Their Opinion: A big story — right here in Tifton [Bell Bio-Energy]

Their Opinion: A big story — right here in Tifton

By Jana Cone

It has been over a month now since I wrote the biggest news story of my journalism career — and I don’t think anyone in Tifton read it. It ran on Saturday, March 15, with the headline “Researcher: Discovery could end energy crisis.” It was at the top of the front page.

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It was an incredible story. Maybe too incredible. That seems to be the consensus of other news reporters around the country who have been calling me for the past month to ask why my story wasn’t a national news story. I told all of them the same thing I will tell you: I honestly don’t know the answer to that question. The Gazette is a member of the Associated Press and they were free to pick up the article and run it. They didn’t.

The story was about Tifton resident J.C. Bell who has found the solution to the world’s energy crisis through genetic modification and cloning of bacterial organisms that can convert bio-mass into hydrocarbon on a grand scale. Hydrocarbon = gas. Think about this next week when you are at the gas pump paying $3.50 a gallon. Think about the Tifton man who is capable of making as much gas as we will ever need — and he can make it cheap.

How cheap you ask? Well, I didn’t put that part in my article, but let me tell you I think he could probably make it for 25 cents a gallon — but the government would most likely never allow that. The reason he could make it that cheap is because the process is so simple and the materials are essentially free. All he requires is a big tank (think of a silo, maybe), a handful of this bacteria (well, I don’t know that the recipe calls for a handful) and some tree limbs, corns husks, or any of those other once-living things that we dispose of (called bio-mass). Mix the bacteria and the bio-mass together, stir around a little and out comes gas. That simple.

Take a deep breath and let this idea seep into your head. All the gas we want or need. For 25 cents a gallon. Forever. And you don’t have to modify any of our vehicles. And it is environmentally friendly. That would pretty well end the energy crisis and this country’s dependence on foreign oil, don’t you think?

Do you doubt that he can do it? Let me tell you, I believe he can do it. The U.S. defense department believes he can do it. On April 15, J.C. was invited by the defense department to speak at the World Wide Energy Conference held in Arlington, Virginia. He was up there talking alongside speakers from ExxonMobile and the National Science Foundation.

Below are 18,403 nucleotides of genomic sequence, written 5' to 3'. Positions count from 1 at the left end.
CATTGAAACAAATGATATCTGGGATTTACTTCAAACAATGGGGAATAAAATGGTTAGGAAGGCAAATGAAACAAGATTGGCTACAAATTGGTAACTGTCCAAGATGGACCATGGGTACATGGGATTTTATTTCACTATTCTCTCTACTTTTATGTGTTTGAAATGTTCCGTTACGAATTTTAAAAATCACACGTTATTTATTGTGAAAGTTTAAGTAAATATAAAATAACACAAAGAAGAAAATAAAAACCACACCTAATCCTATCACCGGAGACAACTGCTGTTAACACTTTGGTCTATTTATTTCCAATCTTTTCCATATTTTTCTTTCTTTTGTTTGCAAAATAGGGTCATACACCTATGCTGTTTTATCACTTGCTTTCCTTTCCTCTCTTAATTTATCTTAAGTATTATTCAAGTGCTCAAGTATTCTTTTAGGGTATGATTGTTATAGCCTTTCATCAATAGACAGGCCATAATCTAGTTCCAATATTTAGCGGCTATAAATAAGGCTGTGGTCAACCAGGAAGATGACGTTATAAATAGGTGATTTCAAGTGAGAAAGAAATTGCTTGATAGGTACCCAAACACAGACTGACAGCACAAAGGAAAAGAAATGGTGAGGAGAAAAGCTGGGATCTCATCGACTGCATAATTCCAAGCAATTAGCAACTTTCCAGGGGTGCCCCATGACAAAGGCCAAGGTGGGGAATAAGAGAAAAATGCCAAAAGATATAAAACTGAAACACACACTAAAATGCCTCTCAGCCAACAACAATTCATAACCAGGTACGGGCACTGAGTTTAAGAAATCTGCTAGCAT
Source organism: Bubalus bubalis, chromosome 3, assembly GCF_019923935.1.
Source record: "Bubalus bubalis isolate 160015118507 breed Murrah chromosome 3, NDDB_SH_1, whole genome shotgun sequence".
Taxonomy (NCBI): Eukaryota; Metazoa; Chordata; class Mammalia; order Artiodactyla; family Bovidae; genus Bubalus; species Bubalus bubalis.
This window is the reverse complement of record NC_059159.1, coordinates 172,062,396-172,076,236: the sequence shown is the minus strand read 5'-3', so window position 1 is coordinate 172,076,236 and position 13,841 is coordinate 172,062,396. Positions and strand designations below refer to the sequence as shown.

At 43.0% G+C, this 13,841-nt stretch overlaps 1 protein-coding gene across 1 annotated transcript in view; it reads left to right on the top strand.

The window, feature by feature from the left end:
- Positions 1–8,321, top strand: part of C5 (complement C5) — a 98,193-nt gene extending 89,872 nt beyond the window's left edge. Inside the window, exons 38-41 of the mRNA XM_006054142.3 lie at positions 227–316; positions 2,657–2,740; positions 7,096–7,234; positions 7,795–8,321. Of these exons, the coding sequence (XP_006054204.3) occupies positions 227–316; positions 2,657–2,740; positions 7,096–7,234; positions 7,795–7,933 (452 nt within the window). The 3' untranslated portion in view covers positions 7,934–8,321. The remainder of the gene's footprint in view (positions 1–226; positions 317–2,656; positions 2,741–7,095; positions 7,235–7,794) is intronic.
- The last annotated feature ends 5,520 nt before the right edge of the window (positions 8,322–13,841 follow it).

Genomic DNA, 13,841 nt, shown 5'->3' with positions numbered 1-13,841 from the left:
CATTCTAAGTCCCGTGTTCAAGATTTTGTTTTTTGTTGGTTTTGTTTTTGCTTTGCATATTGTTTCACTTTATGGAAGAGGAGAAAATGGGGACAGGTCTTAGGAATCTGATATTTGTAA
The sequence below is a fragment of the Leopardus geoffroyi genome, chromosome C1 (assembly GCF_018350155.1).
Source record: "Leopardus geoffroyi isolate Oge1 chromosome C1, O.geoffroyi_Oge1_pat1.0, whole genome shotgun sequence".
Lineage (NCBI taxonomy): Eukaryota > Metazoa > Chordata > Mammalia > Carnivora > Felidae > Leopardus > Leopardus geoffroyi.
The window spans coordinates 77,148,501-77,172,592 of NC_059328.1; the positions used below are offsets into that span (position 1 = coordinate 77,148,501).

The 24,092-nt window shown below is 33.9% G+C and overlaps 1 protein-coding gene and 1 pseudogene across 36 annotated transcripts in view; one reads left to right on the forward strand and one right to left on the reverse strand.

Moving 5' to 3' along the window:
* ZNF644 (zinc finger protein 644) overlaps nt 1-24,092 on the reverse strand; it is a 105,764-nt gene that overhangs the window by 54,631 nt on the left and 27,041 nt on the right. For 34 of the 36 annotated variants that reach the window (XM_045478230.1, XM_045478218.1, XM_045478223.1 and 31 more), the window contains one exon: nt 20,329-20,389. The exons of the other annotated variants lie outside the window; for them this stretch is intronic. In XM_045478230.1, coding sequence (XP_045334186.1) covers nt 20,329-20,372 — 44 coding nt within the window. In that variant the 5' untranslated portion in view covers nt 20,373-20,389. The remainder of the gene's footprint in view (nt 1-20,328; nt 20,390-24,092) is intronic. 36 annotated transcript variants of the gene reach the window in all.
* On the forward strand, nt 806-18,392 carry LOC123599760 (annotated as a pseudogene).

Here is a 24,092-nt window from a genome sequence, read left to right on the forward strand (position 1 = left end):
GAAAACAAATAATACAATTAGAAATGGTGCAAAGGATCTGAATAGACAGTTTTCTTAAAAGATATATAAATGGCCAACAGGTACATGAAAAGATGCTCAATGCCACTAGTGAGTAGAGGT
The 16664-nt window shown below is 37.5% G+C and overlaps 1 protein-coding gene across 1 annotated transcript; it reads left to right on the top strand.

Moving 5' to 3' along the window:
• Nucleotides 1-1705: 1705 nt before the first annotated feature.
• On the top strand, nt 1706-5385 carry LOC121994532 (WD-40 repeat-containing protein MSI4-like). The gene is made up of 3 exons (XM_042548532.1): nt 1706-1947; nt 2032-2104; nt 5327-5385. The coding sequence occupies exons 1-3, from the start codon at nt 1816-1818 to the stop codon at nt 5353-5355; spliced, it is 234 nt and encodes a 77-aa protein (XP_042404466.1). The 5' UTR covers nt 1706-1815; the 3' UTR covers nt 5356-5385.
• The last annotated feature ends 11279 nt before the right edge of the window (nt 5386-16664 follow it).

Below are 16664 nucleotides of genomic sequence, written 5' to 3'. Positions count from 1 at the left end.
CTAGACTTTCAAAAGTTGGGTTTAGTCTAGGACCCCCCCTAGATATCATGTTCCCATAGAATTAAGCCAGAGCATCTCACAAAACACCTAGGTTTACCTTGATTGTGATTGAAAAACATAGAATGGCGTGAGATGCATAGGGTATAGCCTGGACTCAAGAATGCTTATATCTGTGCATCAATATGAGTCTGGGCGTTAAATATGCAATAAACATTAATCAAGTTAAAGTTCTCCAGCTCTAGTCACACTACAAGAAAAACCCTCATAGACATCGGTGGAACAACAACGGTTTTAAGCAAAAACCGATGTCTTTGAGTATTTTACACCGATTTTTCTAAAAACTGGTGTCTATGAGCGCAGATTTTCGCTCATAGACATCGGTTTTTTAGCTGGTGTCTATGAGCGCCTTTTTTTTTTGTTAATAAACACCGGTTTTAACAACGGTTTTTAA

He must have given a good presentation, because shortly afterwards my phone starting ringing. The first to call was Joe Kovacs with WorldNet Daily. He wrote an article headlined: National news media burying amazing oil breakthrough? The last one to call was Herman Cain. He is a news columnist, businessman, politician and former CEO of Godfather’s Pizza. He is also a substitute host on the Neal Boortz radio talk show. He called to say the story was HUGE and to ask for J.C.’s phone number. I think this thing is finally starting to pick up speed.

When I last spoke with J.C. he had not decided where to locate his facilities. The Tifton chamber crowd had started “courting” him, as well they should. J.C. could change the entire economic picture for Tifton single-handedly. I envision a day when there will be a sign at the city limits that says, “Home of J.C. Bell.” By the way, I understand J.C. is distantly related to Alexander Graham Bell, who came up with a dandy invention also.

As he walked me to my car the day of the interview, we had a conversation that went something like this:

Me: You will be a billionaire.

J.C.: I know it.

Me: Your whole family will be billionaires.

J.C.: I know it.

Me: There are people who won’t like this idea.

J.C.: I know it.

Me: There are people who will want to harm you.

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J.C.: I know it.

Me: Is that why I wasn’t allowed to take your photo this time?

J.C.: Yes.

Then, I asked the most important question: Will Bell Bio-Energy, Inc. be a publicly traded stock? He said it would be soon.

When I got back to the office to write the article I was nervous. It is the first time I have ever been nervous about writing an article. I told Flo, my editor, it was the most important article I had ever written. I paced, puffed — and wrote.

Then no one read it. Such is the strange life of a journalist.

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